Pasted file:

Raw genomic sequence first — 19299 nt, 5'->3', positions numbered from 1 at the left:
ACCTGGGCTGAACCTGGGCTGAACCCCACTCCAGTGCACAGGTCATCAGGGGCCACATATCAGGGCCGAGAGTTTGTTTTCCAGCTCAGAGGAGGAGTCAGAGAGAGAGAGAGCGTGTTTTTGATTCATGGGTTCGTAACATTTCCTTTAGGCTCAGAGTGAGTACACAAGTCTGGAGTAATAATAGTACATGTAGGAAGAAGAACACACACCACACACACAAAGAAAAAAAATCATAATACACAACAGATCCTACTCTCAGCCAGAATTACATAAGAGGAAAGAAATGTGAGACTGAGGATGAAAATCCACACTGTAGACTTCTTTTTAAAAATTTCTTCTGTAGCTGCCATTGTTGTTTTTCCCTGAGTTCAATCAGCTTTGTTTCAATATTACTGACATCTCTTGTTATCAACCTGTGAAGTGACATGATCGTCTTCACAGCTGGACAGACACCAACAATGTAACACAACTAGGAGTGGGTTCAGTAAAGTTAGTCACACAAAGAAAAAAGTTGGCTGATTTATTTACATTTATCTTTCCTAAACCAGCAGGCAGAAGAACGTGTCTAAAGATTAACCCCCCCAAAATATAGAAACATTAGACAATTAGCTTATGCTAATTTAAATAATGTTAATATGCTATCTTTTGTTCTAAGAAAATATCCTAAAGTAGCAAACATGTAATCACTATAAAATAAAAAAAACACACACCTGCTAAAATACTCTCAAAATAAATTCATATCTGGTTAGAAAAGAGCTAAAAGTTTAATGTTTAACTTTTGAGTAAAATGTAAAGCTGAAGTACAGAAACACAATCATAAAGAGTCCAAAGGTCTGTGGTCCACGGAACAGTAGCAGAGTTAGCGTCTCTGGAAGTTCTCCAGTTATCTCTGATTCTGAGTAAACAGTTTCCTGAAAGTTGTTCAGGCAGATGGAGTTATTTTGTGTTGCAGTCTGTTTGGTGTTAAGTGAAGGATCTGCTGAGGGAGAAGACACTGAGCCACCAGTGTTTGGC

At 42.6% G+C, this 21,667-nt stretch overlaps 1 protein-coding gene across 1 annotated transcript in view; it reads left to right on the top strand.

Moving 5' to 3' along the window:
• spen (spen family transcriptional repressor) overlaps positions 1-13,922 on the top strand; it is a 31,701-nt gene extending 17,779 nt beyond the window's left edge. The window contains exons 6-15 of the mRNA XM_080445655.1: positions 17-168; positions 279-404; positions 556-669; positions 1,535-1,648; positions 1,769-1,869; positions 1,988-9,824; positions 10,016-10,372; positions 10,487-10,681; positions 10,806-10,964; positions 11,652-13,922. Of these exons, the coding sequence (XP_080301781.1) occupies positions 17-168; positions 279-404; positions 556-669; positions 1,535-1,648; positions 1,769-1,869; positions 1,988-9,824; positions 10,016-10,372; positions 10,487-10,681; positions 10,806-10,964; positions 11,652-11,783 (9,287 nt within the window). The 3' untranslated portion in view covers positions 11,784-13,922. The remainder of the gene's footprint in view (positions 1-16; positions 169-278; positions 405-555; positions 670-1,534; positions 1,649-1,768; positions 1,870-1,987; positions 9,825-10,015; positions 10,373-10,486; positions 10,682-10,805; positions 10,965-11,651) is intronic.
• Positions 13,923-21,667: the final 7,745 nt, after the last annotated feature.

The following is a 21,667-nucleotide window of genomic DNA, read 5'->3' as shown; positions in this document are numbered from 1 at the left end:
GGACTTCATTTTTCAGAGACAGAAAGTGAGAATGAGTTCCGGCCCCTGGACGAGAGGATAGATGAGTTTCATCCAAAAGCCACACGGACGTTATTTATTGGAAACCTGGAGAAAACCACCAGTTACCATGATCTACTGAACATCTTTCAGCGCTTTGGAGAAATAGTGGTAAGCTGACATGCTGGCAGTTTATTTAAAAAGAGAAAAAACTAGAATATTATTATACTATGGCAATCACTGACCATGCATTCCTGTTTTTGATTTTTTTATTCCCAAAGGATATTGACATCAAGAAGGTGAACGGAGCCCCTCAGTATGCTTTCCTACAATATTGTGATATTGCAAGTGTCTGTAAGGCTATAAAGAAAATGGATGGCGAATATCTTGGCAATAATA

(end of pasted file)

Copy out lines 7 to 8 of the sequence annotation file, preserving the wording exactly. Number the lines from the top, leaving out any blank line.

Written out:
The following is a 21,667-nucleotide window of genomic DNA, read 5'->3' as shown; positions in this document are numbered from 1 at the left end:
GGACTTCATTTTTCAGAGACAGAAAGTGAGAATGAGTTCCGGCCCCTGGACGAGAGGATAGATGAGTTTCATCCAAAAGCCACACGGACGTTATTTATTGGAAACCTGGAGAAAACCACCAGTTACCATGATCTACTGAACATCTTTCAGCGCTTTGGAGAAATAGTGGTAAGCTGACATGCTGGCAGTTTATTTAAAAAGAGAAAAAACTAGAATATTATTATACTATGGCAATCACTGACCATGCATTCCTGTTTTTGATTTTTTTATTCCCAAAGGATATTGACATCAAGAAGGTGAACGGAGCCCCTCAGTATGCTTTCCTACAATATTGTGATATTGCAAGTGTCTGTAAGGCTATAAAGAAAATGGATGGCGAATATCTTGGCAATAATA